Foreign restaurants are an absolute goldmine for bad spelling in their advertising. Most of us have enjoyed a giggle at the ‘innovative’ dishes that pop up on menus in exotic climes… like the ‘friend eggs and tose’ I had for breakfast in Thailand, for example. Delicious it was too.
In this context, typos are funny, endearing and completely forgivable; they don’t negatively affect your opinion of the restaurant or the quality of the service you expect to receive. But what about when you visit a new business online? If you’ve got no prior knowledge of the company, how do you feel if you open their website and it’s full of spelling mistakes and bad grammar? Bet you’d be more suspicious than I was tucking into my friend eggs…
Making every word count
In this merry old digital world of ours, the first contact we have with many companies is via their website. In our first few seconds surfing, we’ll make irreversible judgments about the products and services on offer, and importantly, the credibility of the retailer. Ensuring the copy is correct seems a very basic part of marketing a brand online but it’s surprising how many businesses fail to ensure it’s done properly, and consequently are blissfully unaware how many customers they’re turning off before they start browsing what’s on offer.
Talking to the BBC on the subject last summer, William Dutton, director of the Oxford Institute at Oxford University said that while people are tolerant of poor spelling and grammar on social sites, in a commercial context it can “raise concerns over trust and credibility”. It’s a simple truth that when we’re unfamiliar with a website, we want to know that it’s secure and reliable before we enter our credit card details and kiss our hard-earned cash goodbye. Spelling mistakes do little for consumer confidence. “In these instances,” Professor Dutton continues, “when a consumer might be wary of spam or phishing efforts, a misspelt word could be a killer issue.”
A very public cokc-up
It’s not just the private sector that’s guilty of sloppy copy. The government was left red-faced recently when its Learning Zone website was found to be peppered with typos and grammatical errors. The site, part of the government’s back-to-work programme, is designed to provide the unemployed with basic literacy, numeracy and interview skills. It told candidates that they will enjoy ‘equal opportunies’, get off to ‘a god clean start’ and that their course uses ‘a variet or media and different resourses’. Dear oh dear.
MI6 was famously caught out too. Their website revealed some particularly embarrassing mistakes that made the national press and threatened to undermine the professional reputation of an agency synonymous with ‘intelligence’. Their home page disclosed how the Secret Intelligence Service works to counter the threat of ‘regional instablity’. Slick, hey? One of their recruitment ads for a security officer role listed ‘patrollling’ and ‘safely checks’ amongst their duties, while the bright young things applying for the MI6 graduate scheme were promised a ‘great carees after joinging the service’. Hmmm. Doesn’t exactly fill you with confidence does it? The spooks may have intelligence in abundance, but they hadn’t quite got to grips with spellcheck.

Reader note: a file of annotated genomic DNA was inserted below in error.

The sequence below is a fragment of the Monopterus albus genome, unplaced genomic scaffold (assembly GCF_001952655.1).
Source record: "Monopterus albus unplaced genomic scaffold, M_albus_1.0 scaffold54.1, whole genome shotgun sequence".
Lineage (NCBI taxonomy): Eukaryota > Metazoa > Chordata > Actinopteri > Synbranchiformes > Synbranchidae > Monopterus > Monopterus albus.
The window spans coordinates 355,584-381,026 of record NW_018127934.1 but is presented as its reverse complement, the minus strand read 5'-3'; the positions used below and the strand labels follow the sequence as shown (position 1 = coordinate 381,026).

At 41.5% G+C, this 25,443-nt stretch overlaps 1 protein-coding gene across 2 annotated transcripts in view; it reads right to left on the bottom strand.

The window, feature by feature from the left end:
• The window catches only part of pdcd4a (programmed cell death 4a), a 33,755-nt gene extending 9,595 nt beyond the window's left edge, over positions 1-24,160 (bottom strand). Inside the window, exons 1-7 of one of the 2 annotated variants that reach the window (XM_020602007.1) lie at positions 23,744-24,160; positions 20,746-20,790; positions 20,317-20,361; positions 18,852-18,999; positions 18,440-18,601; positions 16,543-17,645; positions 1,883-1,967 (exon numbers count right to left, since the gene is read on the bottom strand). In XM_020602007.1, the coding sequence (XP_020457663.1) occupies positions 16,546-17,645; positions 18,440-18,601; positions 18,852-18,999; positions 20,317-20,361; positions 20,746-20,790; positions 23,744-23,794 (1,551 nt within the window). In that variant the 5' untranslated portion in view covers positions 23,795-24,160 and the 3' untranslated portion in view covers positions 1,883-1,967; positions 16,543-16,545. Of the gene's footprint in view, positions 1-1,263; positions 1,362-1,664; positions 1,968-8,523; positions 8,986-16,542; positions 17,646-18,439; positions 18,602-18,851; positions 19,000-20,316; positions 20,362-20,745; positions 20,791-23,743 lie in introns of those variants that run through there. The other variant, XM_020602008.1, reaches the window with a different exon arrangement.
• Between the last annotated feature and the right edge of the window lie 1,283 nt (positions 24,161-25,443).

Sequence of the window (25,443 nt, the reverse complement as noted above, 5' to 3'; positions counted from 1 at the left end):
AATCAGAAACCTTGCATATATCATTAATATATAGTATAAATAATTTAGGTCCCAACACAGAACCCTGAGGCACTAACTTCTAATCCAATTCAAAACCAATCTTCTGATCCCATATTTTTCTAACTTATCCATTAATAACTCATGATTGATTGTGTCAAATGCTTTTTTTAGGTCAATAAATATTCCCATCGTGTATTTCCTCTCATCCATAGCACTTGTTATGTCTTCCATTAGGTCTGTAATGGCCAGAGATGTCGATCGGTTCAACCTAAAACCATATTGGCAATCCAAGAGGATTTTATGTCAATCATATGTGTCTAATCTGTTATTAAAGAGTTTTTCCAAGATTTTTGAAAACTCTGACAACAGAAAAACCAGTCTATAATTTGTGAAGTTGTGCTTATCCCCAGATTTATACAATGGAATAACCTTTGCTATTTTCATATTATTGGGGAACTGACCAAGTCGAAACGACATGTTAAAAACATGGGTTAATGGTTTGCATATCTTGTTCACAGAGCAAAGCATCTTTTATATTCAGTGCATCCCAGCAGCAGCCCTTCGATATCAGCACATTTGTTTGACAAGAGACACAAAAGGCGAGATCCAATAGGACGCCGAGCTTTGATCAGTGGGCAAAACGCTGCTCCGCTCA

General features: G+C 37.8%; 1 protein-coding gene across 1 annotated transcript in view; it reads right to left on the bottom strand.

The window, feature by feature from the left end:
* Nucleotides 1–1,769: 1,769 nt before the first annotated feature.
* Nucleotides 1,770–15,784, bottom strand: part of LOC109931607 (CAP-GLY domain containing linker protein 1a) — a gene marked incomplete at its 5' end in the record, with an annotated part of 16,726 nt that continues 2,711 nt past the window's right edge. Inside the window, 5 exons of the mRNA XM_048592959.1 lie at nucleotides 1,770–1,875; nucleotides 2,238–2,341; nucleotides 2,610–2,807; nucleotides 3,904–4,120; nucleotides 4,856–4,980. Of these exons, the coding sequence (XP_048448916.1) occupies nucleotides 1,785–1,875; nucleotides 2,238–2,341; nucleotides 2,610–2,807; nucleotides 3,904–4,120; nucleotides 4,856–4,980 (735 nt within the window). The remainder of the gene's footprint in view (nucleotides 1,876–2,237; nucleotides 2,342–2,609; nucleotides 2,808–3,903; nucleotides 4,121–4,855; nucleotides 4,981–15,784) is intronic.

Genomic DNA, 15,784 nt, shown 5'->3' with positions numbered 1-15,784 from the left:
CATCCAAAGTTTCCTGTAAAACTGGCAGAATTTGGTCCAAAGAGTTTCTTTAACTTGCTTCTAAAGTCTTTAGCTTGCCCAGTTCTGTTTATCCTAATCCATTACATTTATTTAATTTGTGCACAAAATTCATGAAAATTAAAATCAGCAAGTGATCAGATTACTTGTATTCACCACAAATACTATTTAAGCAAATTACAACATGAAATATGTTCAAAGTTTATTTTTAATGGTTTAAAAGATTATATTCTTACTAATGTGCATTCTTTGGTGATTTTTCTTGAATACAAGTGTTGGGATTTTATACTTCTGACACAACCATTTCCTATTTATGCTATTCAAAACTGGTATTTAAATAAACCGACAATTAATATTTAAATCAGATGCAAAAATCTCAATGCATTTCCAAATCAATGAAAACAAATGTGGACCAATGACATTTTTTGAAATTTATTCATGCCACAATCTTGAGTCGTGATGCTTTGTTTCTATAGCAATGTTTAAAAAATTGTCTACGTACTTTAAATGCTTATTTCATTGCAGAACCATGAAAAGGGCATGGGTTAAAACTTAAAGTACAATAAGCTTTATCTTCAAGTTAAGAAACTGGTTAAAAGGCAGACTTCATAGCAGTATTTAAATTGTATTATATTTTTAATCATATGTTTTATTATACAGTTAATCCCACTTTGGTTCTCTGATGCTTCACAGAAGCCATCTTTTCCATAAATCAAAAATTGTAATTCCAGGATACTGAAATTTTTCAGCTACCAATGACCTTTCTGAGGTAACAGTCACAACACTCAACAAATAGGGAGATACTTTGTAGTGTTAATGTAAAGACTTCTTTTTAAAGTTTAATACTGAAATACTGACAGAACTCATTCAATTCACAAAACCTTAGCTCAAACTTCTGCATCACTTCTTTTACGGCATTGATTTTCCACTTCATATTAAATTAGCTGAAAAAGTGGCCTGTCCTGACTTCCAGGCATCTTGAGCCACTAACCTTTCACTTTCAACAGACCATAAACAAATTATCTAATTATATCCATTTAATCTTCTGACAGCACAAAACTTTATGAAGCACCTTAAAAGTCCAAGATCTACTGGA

Tightening things up
Frustratingly, there is little research available that estimates the cost of copy errors for online businesses. In a recent interview with the BBC, Charles Duncombe, CEO of JustSayPlease, explained how getting it wrong can negatively impact your bottom line – something he has experienced first-hand. When his online hosiery company, Tightsplease, was underperforming, he turned to web analytics in the hope of finding the answer. He didn’t need to. The problem was staring him in the face; a big fat typo on a prominent product page that said ‘Tihgts’ instead of ‘Tights’. Once the copy was amended, tightsplease.co.uk customer conversion rates jumped by 80%. Charles argues that if you take his company’s experience and multiply it across online businesses in the UK, the cost of copy errors could run into millions.
Charles also revealed some other interesting insights into the successful use of copy online, “We’ve found that we have to be very careful with any references to products which date them to a particular season. It’s particularly important in fashion. For example, copy that refers to a product being ‘Featured on the Autumn 2010 catwalk’ or ‘As Seen in Look Magazine 2008’ can be a big turn off. It goes to the heart of your site’s credibility.” A point that’s well worth taking into account for copywriters and clients alike.
If, as the economists are predicting, 2012 is going to be another challenging year, it’s imperative that businesses do all they can to attract and retain customers. Ensuring web copy is correct is worth more than fleeting consideration; not only is it important to communicate product benefits effectively to customers, it’s fundamental to brand perception. In short, if your writing skills aren’t up to scratch, it’s probably best to call in the professionals… or at least, consult a dictionary.